Tonight we said our goodbyes to our sweet bear of a dog, Goliath.
A little less than two years ago, we brought home a senior dog from the Toronto Humane Society – a dog with arthritic issues, and reports of reactivity. He had been a stray found by Hillside Kennels Animal Control. Then he was adopted out from the Toronto Humane Society and later returned there. That’s how we found him.
We were wary of each other at first. My wife and I, not totally sure if we could manage those issues, but wanting desperately to make up for his fragmented past. Him, not fully understanding what was happening. But that first night when I crawled into bed, he hopped in too. Without any prompting, he nestled up against me and fell into a relieved kind of sleep. From then on, we were bonded.
In our short time with him, the walls he’d built up melted away, and we got to know him for the dog he wanted to be. He was a faithful companion, following me wherever I went, sleeping behind my chair when I worked late, beside me in bed, or just lying on the floor wherever I sat. He was a big sweetheart, cuddling with us on the couch, letting Heather smother him in kisses. He was a caregiver, nudging me when I worked long hours to remind me to go to bed, coming to give us all of his love when we were down. He gave us so much – love, affection and warmth. I can’t convey how unconditional that love was. He gave us everything that he had.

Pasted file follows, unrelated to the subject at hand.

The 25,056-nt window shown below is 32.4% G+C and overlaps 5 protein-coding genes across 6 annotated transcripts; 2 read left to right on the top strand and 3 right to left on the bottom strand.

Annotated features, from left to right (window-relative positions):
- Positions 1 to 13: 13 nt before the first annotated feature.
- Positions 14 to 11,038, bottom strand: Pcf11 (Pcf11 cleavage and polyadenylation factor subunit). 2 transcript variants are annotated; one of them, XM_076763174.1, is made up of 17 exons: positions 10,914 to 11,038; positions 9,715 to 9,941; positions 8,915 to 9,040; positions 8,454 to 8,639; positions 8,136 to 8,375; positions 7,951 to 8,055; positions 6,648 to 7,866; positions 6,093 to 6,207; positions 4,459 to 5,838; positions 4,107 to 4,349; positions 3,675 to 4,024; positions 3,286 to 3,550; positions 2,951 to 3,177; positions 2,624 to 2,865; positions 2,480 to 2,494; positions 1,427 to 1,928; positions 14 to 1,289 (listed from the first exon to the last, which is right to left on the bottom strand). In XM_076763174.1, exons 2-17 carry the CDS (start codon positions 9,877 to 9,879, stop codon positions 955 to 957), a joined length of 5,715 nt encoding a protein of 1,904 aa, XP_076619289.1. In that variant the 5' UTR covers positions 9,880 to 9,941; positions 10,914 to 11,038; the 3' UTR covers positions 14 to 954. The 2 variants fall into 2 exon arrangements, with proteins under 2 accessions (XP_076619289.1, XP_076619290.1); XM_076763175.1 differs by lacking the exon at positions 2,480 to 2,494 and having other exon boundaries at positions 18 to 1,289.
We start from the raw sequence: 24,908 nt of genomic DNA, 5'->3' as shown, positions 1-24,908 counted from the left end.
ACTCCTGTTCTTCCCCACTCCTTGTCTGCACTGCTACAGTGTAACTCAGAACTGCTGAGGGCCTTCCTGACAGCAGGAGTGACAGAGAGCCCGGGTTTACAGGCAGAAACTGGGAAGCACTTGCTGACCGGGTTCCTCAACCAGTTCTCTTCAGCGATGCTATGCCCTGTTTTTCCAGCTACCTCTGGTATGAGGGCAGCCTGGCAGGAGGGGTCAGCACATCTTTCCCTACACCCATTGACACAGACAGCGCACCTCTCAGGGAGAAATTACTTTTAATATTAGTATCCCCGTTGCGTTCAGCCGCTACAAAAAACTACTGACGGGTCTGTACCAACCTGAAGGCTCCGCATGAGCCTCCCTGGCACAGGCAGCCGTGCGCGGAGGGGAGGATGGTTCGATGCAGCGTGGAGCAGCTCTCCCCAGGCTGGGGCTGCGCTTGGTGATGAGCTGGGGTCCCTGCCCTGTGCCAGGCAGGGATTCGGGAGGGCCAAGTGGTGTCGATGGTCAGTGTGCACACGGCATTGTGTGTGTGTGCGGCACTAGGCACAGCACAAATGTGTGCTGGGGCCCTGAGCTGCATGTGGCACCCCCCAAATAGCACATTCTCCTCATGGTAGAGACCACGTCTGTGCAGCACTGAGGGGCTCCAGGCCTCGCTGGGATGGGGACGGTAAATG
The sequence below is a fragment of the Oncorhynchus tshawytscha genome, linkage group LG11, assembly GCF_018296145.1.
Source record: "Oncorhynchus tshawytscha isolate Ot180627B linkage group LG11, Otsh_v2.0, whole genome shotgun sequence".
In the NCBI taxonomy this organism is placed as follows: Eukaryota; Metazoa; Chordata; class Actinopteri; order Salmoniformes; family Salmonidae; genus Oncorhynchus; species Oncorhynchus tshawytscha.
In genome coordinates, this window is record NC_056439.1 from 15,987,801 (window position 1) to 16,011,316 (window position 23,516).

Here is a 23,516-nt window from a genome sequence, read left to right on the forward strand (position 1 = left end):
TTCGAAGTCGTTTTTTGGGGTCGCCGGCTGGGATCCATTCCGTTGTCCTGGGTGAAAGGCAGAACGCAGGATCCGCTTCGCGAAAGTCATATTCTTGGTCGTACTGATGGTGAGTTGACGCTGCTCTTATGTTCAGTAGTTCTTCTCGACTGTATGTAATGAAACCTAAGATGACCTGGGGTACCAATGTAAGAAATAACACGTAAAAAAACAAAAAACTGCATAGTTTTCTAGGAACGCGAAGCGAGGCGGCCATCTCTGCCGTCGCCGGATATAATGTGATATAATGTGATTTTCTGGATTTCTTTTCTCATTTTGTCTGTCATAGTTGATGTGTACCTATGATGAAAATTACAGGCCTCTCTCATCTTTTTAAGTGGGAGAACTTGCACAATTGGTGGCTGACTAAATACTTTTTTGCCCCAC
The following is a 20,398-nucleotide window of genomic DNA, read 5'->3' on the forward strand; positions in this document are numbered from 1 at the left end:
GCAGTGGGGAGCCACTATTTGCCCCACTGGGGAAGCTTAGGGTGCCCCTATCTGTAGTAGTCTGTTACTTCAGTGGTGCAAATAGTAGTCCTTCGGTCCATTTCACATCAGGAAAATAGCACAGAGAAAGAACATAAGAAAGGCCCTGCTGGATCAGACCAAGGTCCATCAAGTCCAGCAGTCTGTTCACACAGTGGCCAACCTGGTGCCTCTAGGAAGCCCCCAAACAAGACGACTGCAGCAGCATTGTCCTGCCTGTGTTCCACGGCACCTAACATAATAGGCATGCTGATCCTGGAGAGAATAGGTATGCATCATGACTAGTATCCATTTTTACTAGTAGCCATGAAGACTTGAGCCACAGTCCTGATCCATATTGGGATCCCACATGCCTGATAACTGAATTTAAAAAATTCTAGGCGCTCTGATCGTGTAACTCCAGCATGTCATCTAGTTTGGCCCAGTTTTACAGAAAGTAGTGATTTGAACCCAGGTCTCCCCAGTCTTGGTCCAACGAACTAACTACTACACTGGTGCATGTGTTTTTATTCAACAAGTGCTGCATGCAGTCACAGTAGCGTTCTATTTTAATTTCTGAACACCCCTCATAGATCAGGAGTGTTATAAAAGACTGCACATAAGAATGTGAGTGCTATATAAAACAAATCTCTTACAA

He wasn’t just a dog – he was my dog. He was a me dog. It felt like someone had taken a little piece of me, and rolled it up into a dog, and we were always meant to be together. We just fit – he was everything I ever wanted in a dog, or in a friend. And I hope I was that to him too. I hope he knew this was his home, from day one. I hope he knew every time I left, I was coming back. That every time we got in the car, it was to go somewhere awesome. I hope he knew that everything we did was to keep him safe, to help him be healthy, and happy. I hope he understood that I loved him totally.
His health in decline, his issues degenerative and incurable, we made the decision not to chase diagnostic answers that we could never get. We managed his pain as best we could. We opted to make the short time with us as enjoyable as possible. And last week we had to make the most heart-breaking decision that he was getting beyond our ability to keep him comfortable. We gave him the final days we thought he’d want – full of affection and attention. We took him to his favourite place and let him just be outside, unleashed. We let him swim, and sleep, and cuddle. We fed him treats, steak, sausage and cheese. And a little bit of Eggs Benedict.
And tonight, we sat on the lawn as the sun drifted out of the sky, and let him eat cheeseburgers and soft-serve ice cream. And then we sent him off to sleep, off to the Rainbow Bridge.
Rest in peace, my bear.